1
$\begingroup$

Per Wikipedia, Ridge Regression is equivalent to transforming the singular values $\sigma_i$ of the design matrix to $\frac{\sigma_i^2 + \alpha^2}{\sigma_i}$, where $\alpha$ is (in Wikipedia's notation) the Ridge Regression parameter. The interesting thing is that the transformation $f(\sigma) = \frac{\sigma^2 + \alpha^2}{\sigma}$ is not a monotone transformation. It blows up as $\sigma_i \to 0$ and has an oblique asymptote as $\sigma_i \to \infty$. So the small and large singular vectors (since we will end up taking the reciprocals of the "singular values") and we're left with a Goldilocks situation where the stuff in the middle carries the most weight. Is this the right way to do things or merely how the algebra works out? Do there exist other forms of regularization (presumably not as algebraically clean as Ridge Regression) that are monotone, such as letting $f(\sigma) = \sigma + \alpha$?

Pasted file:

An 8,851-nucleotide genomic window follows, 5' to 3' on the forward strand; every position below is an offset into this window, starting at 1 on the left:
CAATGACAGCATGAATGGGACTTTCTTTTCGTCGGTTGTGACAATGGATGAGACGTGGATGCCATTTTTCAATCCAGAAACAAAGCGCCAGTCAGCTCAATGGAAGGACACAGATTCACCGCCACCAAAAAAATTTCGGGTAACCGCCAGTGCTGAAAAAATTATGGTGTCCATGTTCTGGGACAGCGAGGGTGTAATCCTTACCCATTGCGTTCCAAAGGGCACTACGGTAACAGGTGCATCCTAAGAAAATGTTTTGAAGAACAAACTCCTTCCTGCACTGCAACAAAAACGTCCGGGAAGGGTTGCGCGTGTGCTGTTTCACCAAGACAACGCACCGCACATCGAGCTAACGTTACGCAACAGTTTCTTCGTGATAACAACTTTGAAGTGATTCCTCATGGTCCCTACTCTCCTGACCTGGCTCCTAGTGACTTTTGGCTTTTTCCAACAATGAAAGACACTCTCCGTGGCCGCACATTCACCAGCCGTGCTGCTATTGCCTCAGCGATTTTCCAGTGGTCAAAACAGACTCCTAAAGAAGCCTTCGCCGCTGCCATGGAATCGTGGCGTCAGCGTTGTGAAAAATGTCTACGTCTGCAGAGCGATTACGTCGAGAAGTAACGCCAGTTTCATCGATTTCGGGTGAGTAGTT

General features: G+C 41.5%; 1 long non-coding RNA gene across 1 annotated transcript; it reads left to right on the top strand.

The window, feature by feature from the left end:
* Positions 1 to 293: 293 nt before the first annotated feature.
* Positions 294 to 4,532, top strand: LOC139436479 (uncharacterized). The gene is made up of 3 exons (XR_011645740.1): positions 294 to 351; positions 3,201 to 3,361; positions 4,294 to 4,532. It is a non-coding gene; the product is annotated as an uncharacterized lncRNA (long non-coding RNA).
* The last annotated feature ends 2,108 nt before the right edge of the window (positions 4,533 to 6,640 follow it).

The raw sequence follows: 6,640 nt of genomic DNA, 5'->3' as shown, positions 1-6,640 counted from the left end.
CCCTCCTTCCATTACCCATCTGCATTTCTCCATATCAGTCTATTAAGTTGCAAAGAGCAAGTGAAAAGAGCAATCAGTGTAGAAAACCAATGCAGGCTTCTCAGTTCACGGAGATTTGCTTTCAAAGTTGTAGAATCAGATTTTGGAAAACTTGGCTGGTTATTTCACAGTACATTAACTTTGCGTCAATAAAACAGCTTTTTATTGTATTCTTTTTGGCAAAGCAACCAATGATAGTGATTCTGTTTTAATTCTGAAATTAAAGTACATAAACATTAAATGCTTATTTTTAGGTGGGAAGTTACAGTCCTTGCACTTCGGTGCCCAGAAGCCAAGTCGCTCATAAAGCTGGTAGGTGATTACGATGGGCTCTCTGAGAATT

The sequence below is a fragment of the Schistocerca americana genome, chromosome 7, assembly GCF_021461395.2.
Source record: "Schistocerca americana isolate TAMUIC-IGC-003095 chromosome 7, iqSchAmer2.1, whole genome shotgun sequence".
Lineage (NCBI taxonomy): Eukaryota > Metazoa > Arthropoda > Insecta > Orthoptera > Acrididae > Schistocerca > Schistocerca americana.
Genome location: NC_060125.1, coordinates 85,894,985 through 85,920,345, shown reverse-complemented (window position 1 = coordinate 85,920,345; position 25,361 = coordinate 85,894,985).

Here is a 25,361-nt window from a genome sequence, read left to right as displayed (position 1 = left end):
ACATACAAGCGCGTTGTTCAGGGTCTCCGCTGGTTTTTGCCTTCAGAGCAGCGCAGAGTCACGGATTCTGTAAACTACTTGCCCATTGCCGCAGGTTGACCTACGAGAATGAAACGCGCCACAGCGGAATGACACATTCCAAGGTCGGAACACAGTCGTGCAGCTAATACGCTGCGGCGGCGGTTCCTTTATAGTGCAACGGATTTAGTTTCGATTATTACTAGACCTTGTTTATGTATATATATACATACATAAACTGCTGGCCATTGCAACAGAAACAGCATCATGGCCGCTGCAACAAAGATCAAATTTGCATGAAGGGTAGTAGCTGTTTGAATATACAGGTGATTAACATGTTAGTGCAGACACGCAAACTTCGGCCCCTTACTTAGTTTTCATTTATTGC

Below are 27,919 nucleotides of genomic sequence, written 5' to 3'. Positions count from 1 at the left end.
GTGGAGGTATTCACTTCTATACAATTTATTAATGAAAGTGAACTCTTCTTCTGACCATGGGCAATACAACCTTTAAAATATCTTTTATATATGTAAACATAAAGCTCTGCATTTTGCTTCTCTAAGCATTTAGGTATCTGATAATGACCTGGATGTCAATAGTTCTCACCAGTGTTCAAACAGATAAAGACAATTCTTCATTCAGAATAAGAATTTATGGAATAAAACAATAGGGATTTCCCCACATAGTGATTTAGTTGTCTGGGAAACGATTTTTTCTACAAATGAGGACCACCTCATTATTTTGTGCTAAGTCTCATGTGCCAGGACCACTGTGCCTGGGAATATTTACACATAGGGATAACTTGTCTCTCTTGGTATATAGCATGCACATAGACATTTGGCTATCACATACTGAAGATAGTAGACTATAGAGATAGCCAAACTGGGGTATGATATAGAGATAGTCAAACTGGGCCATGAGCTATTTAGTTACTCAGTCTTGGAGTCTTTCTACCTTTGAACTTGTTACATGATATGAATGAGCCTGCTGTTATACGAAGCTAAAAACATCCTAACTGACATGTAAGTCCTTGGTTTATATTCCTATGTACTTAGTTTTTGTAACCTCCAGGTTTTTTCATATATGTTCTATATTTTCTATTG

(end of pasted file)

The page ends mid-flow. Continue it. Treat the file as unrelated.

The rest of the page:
$\endgroup$
2
  • 1
    $\begingroup$ $x$ doesn't appear in any of your functions, so presumably you mean $\sigma_i$. And do you mean $f(\sigma_i)$? $\endgroup$
    – Sycorax
    Feb 11 at 22:03
  • $\begingroup$ Yes @Sycorax, fixed. Thanks. $\endgroup$
    – kuzzooroo
    Feb 12 at 14:22

0

Your Answer

By clicking “Post Your Answer”, you agree to our terms of service and acknowledge you have read our privacy policy.

Browse other questions tagged or ask your own question.